Writers are often hailed as being introverted. The quiet type. And sometimes considered shy. These traits are not truly detrimental to the creative process, as writing often requires putting intense thought to paper. However, they can also hamper the ability of a writer to make their way through the corporate mire towards this brass ring everyone talks about (and seemingly few writerly folk truly reach). When you’re a writer, which way should you grow?

Career paths are often seen as a trajectory. You start at the bottom, work your way up, manage people, and eventually get the corner office. Well, then what? And is it really that simple? What about the process of career growth for writers who don’t want to necessarily manage people? The still and quiet voice that stirs the fury and passion of composing words can be overlooked in loud, boisterous corporate environments that encourage squeaky wheels with polished presentations and project management skills. Granted, people with these skills are needed to run the work machine, but for those who do not see themselves going down that path, how can they make progress toward something more than being just a writer?

You may think, “Oh, you can become a senior writer or even creative services manager. Heck, let’s shoot for creative director and there ya go!” Nice try, and you would be right to think of these elevated positions as being ideal for writers. But getting noticed in the first place by the Powers That Be can be an intense challenge for those who hunker down at their desks, typing away and concepting the bright, informative ideas behind the corporate machine. We don’t want to talk loud at meetings, talk over people, pound the desk with our fist and get excited about spreadsheets and margins. Those things simply do not tickle our fancy, but give us a story line and we are all over that like butter on toast. So, how are we, as writers, to exist in the corporate world? And what if that’s like trying to pound your head against a brick wall?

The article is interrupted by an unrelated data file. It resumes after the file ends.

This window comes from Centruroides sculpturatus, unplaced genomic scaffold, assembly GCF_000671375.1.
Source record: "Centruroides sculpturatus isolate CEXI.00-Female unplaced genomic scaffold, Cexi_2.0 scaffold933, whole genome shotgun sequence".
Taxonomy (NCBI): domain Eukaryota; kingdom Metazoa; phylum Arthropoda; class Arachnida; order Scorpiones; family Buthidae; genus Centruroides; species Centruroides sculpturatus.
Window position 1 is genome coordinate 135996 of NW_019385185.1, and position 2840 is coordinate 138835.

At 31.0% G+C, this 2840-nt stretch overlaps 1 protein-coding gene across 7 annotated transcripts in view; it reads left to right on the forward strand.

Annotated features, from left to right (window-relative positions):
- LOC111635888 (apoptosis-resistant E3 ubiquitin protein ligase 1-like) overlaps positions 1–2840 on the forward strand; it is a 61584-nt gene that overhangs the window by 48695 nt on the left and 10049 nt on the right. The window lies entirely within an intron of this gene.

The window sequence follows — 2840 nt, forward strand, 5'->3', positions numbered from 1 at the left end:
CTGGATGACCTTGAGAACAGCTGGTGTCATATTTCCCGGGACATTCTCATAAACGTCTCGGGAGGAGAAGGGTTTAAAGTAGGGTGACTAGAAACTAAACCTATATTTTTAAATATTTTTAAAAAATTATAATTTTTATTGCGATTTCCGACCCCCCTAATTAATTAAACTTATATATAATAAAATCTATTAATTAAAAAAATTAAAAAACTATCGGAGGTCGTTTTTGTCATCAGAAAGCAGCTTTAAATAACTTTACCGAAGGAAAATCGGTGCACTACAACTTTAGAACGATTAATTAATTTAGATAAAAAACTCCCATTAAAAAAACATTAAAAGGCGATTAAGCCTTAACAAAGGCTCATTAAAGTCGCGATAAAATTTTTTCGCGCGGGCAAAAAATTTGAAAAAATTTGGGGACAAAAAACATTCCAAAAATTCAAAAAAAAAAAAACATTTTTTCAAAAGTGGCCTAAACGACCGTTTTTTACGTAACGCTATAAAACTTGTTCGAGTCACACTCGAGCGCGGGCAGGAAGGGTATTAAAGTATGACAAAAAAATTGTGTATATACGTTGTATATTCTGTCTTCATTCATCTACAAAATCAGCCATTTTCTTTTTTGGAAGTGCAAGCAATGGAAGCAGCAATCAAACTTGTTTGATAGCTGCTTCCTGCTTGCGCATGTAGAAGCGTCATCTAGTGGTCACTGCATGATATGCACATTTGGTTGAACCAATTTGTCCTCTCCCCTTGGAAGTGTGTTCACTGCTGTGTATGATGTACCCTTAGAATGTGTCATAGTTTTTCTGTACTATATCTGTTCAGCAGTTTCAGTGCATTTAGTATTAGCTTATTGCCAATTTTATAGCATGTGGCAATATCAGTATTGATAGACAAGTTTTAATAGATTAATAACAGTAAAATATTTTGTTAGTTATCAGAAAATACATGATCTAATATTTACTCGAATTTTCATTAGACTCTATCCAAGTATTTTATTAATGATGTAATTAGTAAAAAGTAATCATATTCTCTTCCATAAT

Get to Know People: It’s all about who you know in life, and that especially applies to the business world. When you get to work, do more than go to your desk and bang out a few projects. Instead, see who is moving the ideas and work along. Key influencers are those who decide on the things that eventually funnel down to you. It is good to know these people, or at least the people that work under them, who can lend your ideas and expertise an ear and hopefully send that up over the executive plate. Plus, it’s always nice to know who in the office can get you the information you need to write something.

Tow the Line: Doing a good job and what you’re told to can earn you a paycheck, but what kind of satisfaction do you get from that? You may not want to move up, down, or sideways, as long as you’re not moved out the door. It may seem easier to just move through projects, apply the knowledge you learned in school, and call it a day at 5. Many writers simply cannot live this way for very long (at least the ones who care about what they’re doing).

Get Strokes From Different Folks: A nice blend of work life and personal life can give you the paycheck you need, as well as the praise you desire. If your boss isn’t saying, “Nice job,” and talking about promoting you in some way, shape, or fashion, you can always get your kicks elsewhere. Some writers see this as meaning to jump ship, but the downside of that is you’re always looking for a new job just because the one you’ve got isn’t giving you the ego strokes you need. So, go out there and write in your spare time, whether that’s for freelance clients, your personal blog (hey, that’s what I’m doing!), or your mom. When you put your creativity in your own hands, it doesn’t matter much what the boss thinks (again, as long as you remain INSIDE the corporate door).

Get Lucky: Maybe you’ll hit the work jackpot and your boss will adore you so much that you’re promoted to associate creative director. Here, it is really about who you know and how well you get on with them. Good writers abound in corporate America, but not all of them go to lunch with the creative eirector every Tuesday and Thursday, and attend their holiday parties. You won’t stand a chance against that writer unless you are that writer.

Whatever happens in your writing career, be sure to not get your trousers in a bunch and become personally hurt about it all. It’s not about you. It’s about how business works, and whether you’re a writer, spreadsheet magician, or a receptionist, you would do best to detach from the emotions surrounding praise, that raise, and your hectic days. Instead, stay real to who you are and pat yourself on the back for getting the words out.

 

The Reason I am a Storyteller

Maybe it is the imagination. Or perhaps it is the breadth of experiences as a human being. But whatever it is, I became a storyteller. I am not with the program tonight, as my main influence as a writer has left the planet and passed on to where we ultimately move on to. My mother, a silly, often paranoid, very emotional and empathic lady, left the earthly plane this morning at 1 a.m. I am numb, more than devastated, and perhaps a bit too far into the merlot at the moment, but I wanted to pay her the respects due for what I consider my craft. Living with her gave me so much material, and I am thankful that she and my late father did not reign me in with constraints, groundings, restriction, and all that silly shit that parents do to teach their kids to behave. Freedom gave me the ultimate opportunity to explore the things that gave me the young adult stories I write about. Thank you, mama. I love you and I will miss you so, so very much.